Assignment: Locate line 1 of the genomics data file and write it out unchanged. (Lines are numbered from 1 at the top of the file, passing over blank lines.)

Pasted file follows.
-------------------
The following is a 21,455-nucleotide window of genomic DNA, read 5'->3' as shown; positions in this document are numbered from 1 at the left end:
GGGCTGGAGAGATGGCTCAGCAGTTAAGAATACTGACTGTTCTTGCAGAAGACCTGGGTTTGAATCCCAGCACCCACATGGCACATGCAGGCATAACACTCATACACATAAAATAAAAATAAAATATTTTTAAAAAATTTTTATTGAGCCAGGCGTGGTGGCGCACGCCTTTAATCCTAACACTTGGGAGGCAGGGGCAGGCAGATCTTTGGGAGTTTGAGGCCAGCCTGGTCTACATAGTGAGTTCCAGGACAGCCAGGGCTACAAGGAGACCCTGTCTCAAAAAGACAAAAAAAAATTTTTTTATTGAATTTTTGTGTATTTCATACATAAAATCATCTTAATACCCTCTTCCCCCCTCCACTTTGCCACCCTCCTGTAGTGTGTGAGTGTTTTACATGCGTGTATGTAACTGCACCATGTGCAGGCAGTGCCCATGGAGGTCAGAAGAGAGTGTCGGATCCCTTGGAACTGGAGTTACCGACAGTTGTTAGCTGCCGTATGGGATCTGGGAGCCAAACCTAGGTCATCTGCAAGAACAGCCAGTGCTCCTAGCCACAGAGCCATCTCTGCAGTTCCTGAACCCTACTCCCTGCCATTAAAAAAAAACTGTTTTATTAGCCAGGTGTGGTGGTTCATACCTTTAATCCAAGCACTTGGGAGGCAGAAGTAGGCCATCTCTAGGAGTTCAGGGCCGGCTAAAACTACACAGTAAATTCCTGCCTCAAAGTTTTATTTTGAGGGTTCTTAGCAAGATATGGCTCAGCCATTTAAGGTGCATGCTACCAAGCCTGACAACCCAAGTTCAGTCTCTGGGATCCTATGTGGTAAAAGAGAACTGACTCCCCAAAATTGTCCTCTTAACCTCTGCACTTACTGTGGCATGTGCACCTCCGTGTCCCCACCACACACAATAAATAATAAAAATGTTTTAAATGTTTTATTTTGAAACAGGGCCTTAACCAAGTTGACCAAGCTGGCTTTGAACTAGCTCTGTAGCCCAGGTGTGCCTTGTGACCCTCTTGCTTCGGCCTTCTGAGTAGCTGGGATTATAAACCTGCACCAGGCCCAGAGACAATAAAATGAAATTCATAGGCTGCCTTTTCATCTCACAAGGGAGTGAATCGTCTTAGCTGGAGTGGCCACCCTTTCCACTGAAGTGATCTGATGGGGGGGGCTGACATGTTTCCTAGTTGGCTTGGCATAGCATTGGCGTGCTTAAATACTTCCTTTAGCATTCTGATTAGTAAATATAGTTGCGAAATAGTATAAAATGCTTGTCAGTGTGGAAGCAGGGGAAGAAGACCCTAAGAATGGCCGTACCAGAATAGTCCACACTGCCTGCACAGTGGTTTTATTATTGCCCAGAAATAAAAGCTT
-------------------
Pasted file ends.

The following is a 21,455-nucleotide window of genomic DNA, read 5'->3' as shown; positions in this document are numbered from 1 at the left end: